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Following up on an answer I got on a previous question, here, given a polynomial $$p(z) = \sum_{k=0}^n a_k z^k$$ over $\mathbb{C}$, how do I construct (or prove existence of) a biholomorphic map $w=\varphi(z)$, such that $$p(\varphi(z))=w^n.$$ Thanks.

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  • $\begingroup$ Could you precise your question ? I mean, take the polynomial $p(z)=1+z$, such a biholomorphic map $\varphi$ won't exist. Your question is maybe the following : given a complex polynomial $P\in \mathbb C[X]$ and $z_0\in \mathbb C$, then there exist a unique integer $m\in \mathbb Z_{\geq 0}$ and a biholomorphic map $\varphi:U\subset \mathbb C\rightarrow V\subset \mathbb C$ such that $z_0\in U, 0\in V, \varphi(z_0)=0$ and $P\circ \varphi^{-1}(\omega)=\omega^m$ for every $\omega\in V$. $\endgroup$ – Bebop Sep 4 '12 at 20:34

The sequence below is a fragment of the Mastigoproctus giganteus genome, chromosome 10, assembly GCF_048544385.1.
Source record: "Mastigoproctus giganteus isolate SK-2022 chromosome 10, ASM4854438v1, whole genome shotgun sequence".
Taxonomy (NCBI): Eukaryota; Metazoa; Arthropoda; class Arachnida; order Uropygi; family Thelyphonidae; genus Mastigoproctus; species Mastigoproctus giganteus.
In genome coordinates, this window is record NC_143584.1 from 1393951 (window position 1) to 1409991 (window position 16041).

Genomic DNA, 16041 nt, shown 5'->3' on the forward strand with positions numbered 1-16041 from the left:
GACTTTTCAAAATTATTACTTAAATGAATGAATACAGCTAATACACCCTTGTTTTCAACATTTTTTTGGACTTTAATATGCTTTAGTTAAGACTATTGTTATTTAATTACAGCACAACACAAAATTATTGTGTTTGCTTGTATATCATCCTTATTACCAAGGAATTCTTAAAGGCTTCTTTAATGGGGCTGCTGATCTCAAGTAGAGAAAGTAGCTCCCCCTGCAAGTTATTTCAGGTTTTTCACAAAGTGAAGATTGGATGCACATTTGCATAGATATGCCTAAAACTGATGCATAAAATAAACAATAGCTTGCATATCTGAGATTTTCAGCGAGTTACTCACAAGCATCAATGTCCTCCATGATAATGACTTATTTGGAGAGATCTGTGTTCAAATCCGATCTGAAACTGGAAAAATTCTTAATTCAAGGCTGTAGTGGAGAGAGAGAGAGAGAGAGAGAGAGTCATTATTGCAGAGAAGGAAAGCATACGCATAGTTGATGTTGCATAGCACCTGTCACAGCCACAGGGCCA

• $\begingroup$ @Bebop: $z\mapsto w-1$? $\endgroup$ – Kevin Ventullo Sep 4 '12 at 20:58
  • $\begingroup$ Well, the initial question was to find $\varphi$ s.t. $p(\varphi(z))=\varphi(z)^n$ where $n=deg(p)$. With my polynomial, it is certainly not possible. $\endgroup$ – Bebop Sep 4 '12 at 21:13
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This isn't true globally, since a biholomorphism will preserve the number of distinct zeros of a given function, so if $p$ has more than one zero, there is no such biholomorphism.

However, I think the person leaving that comment meant that this is true locally: in a small neighborhood of a zero of $p$, there is a biholomorphism with a small neighborhood of $0$ such that $p$ goes to $w^m$, where $m$ is the order of the zero.

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